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U.S. Supreme Court Updates

First Quarter 2013
January 9, 2013

The U.S. Supreme Court ruled in Smith v. United States, that a defendant charged with criminal conspiracy bears the initial burden of proving a defense of withdrawal from the conspiracy. Moreover, because withdrawal does not negate an element of the offense, but requires that the defendant initially committed the offense, the government does not have a duty to overcome the defense by proof beyond a reasonable doubt.
February 19, 2013

The U.S. Supreme Court held in Florida v. Harris, on February 19, 2013, that to demonstrate a drug detection dog’s reliability, the government is held to a “common sense/prudent person” standard of proof. The Supreme Court rejected Florida’s requirement that the government must produce the dog’s training and certification records along with a checklist of evidence regarding the dog’s reliability. Although the Supreme Court refused to impose an inflexible evidentiary requirement of proof, Justice Kagan opined that the government can introduce evidence of a dog’s reliability and the defense can challenge the government’s proof. a reasonable doubt.
February 19, 2013

In Bailey v. United States, the U.S. Supreme Court held on February 19, 2013, that its earlier opinion in Michigan v. Summers, 452 U.S. 692 (1981) (authorizing officers to detain occupants while a search is conducted without the need for suspicion) does not permit officers to detain persons not within the premises or within its immediate vicinity. Thus, when an individual who left the building prior to execution of the search warrant was stopped and detained a mile away from the premises, it was an unlawful detention.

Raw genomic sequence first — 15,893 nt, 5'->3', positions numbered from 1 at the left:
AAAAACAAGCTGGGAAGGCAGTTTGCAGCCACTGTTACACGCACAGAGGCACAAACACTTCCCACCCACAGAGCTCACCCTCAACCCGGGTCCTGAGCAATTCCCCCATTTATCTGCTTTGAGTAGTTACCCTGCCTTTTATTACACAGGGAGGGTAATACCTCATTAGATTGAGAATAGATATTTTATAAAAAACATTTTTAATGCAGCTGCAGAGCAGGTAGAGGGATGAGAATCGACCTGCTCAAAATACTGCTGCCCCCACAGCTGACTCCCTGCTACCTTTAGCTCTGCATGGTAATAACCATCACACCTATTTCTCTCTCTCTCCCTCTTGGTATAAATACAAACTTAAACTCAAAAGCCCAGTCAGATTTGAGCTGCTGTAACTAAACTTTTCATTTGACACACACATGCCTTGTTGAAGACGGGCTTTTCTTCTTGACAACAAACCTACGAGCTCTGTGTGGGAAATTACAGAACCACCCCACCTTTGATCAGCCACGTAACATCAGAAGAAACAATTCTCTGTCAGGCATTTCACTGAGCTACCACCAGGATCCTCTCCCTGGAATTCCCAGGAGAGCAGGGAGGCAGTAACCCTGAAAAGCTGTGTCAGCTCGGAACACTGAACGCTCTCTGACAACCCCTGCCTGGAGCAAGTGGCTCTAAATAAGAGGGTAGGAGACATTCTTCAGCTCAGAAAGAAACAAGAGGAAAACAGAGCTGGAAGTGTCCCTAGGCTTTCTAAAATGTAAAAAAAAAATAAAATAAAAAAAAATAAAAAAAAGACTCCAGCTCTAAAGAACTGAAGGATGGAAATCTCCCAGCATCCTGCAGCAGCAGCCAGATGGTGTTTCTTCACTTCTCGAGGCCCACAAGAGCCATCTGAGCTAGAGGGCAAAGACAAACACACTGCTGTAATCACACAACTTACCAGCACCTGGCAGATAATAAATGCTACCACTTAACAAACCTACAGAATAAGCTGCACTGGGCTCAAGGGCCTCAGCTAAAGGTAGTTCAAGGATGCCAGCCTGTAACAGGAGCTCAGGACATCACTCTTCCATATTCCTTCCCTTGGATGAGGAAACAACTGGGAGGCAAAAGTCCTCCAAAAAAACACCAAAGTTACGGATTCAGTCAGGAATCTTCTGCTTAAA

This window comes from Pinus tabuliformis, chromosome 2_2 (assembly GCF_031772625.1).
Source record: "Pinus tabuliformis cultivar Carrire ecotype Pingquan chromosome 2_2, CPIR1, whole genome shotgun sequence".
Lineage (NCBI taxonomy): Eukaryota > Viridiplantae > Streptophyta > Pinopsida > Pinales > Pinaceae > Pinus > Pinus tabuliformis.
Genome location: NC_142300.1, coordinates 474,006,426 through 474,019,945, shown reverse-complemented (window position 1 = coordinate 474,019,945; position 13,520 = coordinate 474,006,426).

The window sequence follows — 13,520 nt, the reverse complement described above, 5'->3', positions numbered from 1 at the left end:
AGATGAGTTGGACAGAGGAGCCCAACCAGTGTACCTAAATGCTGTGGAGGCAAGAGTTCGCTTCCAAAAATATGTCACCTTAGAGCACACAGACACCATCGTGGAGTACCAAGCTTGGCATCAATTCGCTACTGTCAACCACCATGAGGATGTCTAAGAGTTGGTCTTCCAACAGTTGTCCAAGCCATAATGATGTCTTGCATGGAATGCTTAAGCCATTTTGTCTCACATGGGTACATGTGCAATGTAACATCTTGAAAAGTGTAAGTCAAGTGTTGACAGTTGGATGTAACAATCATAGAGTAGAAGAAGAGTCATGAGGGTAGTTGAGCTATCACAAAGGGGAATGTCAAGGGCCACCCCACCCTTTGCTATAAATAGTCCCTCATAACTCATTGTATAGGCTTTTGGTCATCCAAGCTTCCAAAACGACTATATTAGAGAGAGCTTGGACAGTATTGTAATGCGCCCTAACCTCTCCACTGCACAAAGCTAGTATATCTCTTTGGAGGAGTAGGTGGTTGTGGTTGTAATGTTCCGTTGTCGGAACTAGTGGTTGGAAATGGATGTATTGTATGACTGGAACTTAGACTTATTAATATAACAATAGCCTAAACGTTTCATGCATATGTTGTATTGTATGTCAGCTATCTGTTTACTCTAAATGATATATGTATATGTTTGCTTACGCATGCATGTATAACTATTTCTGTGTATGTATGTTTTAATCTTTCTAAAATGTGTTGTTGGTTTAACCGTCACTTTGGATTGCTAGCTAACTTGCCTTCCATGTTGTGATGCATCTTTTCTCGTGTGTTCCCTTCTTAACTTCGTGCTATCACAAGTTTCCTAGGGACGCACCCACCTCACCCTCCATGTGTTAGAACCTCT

February 20, 2013

In Chaidez v. United States, the U.S. Supreme Court refused on February 20, 2013, to extend the Sixth Amendment protections of its earlier decision in Padilla v. Kentucky, (holding that the defense attorneys are required to inform defendants of the risk of deportation upon conviction) by ruling that Padilla does not apply retroactively to cases on direct review.
February 20, 2013

In a Michigan case, the U.S. Supreme Court ruled on February 20, 2013, in Evans v. Michigan, that double jeopardy bars retrial when the trial court directed a verdict of acquittal based upon an error of law regarding the required elements of the offense.
March 26, 2013

Reversing the Florida Supreme Court on March 26, 2013, the U.S. Supreme Court ruled in the Fourth Amendment case of Florida v. Jardines, that the government’s use of trained police dogs to investigate a home and its immediate surroundings is a “search”. Thus, bringing a dog onto the front porch to conduct a sniff test is the equivalent of a trespass at common law, making it a search subject to the limitations of the Fourth Amendment.

Disclaimer: This website is for general informational purposes only. Information or statements made herein should not be construed or relied upon to be formal legal advice. Use of the information contained on this site does not form a lawyer-client relationship. All materials on this site copyright 2012, Daniel Myshin.